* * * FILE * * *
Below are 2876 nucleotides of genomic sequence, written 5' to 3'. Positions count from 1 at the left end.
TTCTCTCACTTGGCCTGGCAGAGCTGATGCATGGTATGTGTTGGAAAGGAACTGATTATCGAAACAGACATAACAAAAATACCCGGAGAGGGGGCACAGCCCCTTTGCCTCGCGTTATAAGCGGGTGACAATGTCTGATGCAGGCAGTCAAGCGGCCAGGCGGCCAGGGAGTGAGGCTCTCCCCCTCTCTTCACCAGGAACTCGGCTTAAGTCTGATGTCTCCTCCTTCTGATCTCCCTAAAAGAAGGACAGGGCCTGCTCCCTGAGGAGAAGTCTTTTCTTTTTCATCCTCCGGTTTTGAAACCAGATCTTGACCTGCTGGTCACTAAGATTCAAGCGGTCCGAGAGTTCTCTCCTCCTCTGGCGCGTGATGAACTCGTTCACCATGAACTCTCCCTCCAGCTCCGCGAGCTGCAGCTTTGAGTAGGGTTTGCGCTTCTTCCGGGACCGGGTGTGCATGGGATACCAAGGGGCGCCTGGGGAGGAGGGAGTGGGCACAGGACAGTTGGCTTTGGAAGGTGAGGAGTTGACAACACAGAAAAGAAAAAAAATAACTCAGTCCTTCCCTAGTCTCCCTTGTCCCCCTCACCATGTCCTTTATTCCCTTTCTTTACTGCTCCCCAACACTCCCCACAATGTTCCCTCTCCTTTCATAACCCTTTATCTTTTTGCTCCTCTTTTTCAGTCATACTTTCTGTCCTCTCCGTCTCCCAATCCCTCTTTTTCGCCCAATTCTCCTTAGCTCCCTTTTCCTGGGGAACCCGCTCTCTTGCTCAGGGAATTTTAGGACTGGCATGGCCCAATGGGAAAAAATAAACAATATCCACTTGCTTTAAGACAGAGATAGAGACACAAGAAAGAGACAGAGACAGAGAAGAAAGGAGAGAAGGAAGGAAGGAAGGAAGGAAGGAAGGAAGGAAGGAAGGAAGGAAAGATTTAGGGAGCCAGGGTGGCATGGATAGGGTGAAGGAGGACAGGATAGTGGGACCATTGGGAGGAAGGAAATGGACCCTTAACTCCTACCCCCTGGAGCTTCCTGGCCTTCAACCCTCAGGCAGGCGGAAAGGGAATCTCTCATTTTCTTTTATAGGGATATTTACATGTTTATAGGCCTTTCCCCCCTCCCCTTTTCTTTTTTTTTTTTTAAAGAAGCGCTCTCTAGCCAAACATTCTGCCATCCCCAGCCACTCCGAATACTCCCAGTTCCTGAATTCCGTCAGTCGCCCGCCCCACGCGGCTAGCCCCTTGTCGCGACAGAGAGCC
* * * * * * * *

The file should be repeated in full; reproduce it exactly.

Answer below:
Below are 2876 nucleotides of genomic sequence, written 5' to 3'. Positions count from 1 at the left end.
TTCTCTCACTTGGCCTGGCAGAGCTGATGCATGGTATGTGTTGGAAAGGAACTGATTATCGAAACAGACATAACAAAAATACCCGGAGAGGGGGCACAGCCCCTTTGCCTCGCGTTATAAGCGGGTGACAATGTCTGATGCAGGCAGTCAAGCGGCCAGGCGGCCAGGGAGTGAGGCTCTCCCCCTCTCTTCACCAGGAACTCGGCTTAAGTCTGATGTCTCCTCCTTCTGATCTCCCTAAAAGAAGGACAGGGCCTGCTCCCTGAGGAGAAGTCTTTTCTTTTTCATCCTCCGGTTTTGAAACCAGATCTTGACCTGCTGGTCACTAAGATTCAAGCGGTCCGAGAGTTCTCTCCTCCTCTGGCGCGTGATGAACTCGTTCACCATGAACTCTCCCTCCAGCTCCGCGAGCTGCAGCTTTGAGTAGGGTTTGCGCTTCTTCCGGGACCGGGTGTGCATGGGATACCAAGGGGCGCCTGGGGAGGAGGGAGTGGGCACAGGACAGTTGGCTTTGGAAGGTGAGGAGTTGACAACACAGAAAAGAAAAAAAATAACTCAGTCCTTCCCTAGTCTCCCTTGTCCCCCTCACCATGTCCTTTATTCCCTTTCTTTACTGCTCCCCAACACTCCCCACAATGTTCCCTCTCCTTTCATAACCCTTTATCTTTTTGCTCCTCTTTTTCAGTCATACTTTCTGTCCTCTCCGTCTCCCAATCCCTCTTTTTCGCCCAATTCTCCTTAGCTCCCTTTTCCTGGGGAACCCGCTCTCTTGCTCAGGGAATTTTAGGACTGGCATGGCCCAATGGGAAAAAATAAACAATATCCACTTGCTTTAAGACAGAGATAGAGACACAAGAAAGAGACAGAGACAGAGAAGAAAGGAGAGAAGGAAGGAAGGAAGGAAGGAAGGAAGGAAGGAAGGAAGGAAGGAAAGATTTAGGGAGCCAGGGTGGCATGGATAGGGTGAAGGAGGACAGGATAGTGGGACCATTGGGAGGAAGGAAATGGACCCTTAACTCCTACCCCCTGGAGCTTCCTGGCCTTCAACCCTCAGGCAGGCGGAAAGGGAATCTCTCATTTTCTTTTATAGGGATATTTACATGTTTATAGGCCTTTCCCCCCTCCCCTTTTCTTTTTTTTTTTTTAAAGAAGCGCTCTCTAGCCAAACATTCTGCCATCCCCAGCCACTCCGAATACTCCCAGTTCCTGAATTCCGTCAGTCGCCCGCCCCACGCGGCTAGCCCCTTGTCGCGACAGAGAGCC